To many, Paul McCartney's first solo Number One hit, 1971's “Uncle Albert/Admiral Halsey” is as confusing as it is infectious. While answering questions on his official website (PaulMcCartney.com), “Macca” shed light on what exactly a “butter pie” means.
McCartney admitted, “No, there’s no meaning behind it. Because I like surrealist art, I also like surrealist words. A great example of this is Lewis Carroll writing Alice In Wonderland — it’s a crazy thing, you've got a cat sitting in a tree that grins and talks, and you've got Alice falling down a hole and meeting the red queen, and so on. That whole tradition was something that I loved, and when I met John (Lennon), I learned that he loved it to. So, it was something that became a bond between us.”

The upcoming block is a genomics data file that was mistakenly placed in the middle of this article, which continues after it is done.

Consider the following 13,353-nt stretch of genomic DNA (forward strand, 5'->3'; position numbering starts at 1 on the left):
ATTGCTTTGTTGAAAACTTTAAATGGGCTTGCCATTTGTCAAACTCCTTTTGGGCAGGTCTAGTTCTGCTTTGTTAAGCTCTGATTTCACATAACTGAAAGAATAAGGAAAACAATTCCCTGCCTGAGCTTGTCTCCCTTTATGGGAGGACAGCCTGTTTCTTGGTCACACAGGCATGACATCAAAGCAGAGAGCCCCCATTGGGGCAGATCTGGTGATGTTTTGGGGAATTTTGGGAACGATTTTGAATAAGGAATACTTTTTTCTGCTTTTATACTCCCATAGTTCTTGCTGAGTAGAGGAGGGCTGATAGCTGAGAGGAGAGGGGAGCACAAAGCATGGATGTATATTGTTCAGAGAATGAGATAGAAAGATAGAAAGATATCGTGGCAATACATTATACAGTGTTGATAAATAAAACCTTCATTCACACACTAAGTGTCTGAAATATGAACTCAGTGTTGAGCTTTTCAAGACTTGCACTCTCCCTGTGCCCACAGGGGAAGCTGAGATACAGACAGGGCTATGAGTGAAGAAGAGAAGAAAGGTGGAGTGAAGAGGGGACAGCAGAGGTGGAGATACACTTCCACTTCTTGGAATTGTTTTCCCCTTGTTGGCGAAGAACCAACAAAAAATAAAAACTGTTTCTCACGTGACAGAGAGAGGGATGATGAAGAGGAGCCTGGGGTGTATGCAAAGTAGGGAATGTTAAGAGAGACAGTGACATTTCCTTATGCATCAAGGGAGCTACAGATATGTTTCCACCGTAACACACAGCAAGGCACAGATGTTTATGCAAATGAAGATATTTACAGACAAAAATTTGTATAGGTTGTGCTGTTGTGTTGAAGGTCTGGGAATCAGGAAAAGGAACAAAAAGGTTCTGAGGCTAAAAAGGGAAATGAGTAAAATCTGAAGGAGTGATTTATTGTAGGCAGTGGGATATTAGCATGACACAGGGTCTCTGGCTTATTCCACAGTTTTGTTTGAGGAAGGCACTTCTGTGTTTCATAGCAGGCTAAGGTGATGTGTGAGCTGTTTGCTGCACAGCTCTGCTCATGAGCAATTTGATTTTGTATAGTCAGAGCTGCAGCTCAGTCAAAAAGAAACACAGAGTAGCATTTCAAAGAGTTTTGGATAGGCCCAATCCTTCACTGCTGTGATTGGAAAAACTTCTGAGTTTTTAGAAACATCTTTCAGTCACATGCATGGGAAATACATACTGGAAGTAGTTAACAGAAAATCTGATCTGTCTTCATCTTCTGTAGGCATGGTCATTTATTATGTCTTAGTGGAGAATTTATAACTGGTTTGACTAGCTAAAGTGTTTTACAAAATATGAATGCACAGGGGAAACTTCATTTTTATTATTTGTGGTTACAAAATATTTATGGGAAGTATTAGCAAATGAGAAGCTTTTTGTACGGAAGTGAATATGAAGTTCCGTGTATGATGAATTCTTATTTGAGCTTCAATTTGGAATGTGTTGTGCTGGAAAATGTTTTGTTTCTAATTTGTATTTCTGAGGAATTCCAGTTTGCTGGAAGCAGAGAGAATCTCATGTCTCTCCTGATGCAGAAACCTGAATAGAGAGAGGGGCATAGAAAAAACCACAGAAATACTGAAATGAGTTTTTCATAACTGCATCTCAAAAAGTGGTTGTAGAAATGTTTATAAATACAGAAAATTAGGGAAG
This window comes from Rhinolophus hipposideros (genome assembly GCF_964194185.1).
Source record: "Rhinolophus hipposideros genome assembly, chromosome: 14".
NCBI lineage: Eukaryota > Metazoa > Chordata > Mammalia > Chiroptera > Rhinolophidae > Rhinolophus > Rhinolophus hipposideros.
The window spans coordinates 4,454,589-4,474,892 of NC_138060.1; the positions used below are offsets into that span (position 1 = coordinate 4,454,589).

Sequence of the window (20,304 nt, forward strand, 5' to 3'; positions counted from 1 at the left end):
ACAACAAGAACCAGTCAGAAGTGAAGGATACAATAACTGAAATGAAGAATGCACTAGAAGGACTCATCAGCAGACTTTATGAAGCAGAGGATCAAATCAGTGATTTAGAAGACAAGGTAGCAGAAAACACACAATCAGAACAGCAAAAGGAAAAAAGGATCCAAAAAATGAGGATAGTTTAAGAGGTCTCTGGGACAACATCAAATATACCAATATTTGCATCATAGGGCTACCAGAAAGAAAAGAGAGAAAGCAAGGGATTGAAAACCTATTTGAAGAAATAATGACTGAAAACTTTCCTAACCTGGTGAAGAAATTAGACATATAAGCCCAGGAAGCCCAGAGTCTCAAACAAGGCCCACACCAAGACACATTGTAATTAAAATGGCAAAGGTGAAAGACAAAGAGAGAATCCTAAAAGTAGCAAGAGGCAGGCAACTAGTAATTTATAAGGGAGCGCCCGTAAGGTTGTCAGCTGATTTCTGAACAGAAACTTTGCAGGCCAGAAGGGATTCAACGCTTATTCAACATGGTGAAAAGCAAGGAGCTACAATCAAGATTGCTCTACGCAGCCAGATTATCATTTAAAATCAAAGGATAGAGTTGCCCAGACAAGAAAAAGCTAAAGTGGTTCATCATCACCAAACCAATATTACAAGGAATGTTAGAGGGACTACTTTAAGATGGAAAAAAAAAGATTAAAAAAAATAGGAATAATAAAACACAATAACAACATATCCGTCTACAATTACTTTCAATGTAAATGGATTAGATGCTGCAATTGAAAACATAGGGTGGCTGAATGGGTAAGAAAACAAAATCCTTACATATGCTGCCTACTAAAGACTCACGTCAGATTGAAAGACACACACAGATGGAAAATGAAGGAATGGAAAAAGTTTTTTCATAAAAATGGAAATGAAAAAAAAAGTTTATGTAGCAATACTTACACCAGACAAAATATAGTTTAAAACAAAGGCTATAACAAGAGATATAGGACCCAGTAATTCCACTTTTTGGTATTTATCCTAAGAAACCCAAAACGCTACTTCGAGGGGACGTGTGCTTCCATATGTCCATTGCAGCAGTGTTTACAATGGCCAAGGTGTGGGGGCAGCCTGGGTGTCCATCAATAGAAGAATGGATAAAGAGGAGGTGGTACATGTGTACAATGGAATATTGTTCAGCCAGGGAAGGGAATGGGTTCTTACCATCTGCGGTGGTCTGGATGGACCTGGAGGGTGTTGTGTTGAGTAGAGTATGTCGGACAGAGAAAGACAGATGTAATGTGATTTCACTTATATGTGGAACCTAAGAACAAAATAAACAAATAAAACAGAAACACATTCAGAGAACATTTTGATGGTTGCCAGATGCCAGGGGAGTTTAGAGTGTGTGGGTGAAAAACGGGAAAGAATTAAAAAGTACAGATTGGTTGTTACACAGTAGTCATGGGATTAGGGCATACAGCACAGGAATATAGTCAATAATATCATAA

McCartney went on to say, “I'd always liked writing love songs, ballads, and rock n' roll songs, but then one of my other little side interests was to invent surrealist stuff. Admiral Halsey was someone I’d read about — he’s a character from American history — and I just liked the name. I was playing around with that and making up a fictional story, and I just ran into the words 'and butter pie.' Well, there’s no such thing as a butter pie — that I’ve ever heard of anyway. So, it was a surrealist image, like in surreal art where you have a thing called a 'hair cup,' which is just a cup that’s made out of fur. You wouldn’t think to drink from it, it’d be disgusting, but as an image it’s interesting and shocking. 'Butter pie' is that kind of equivalent, but in a song.”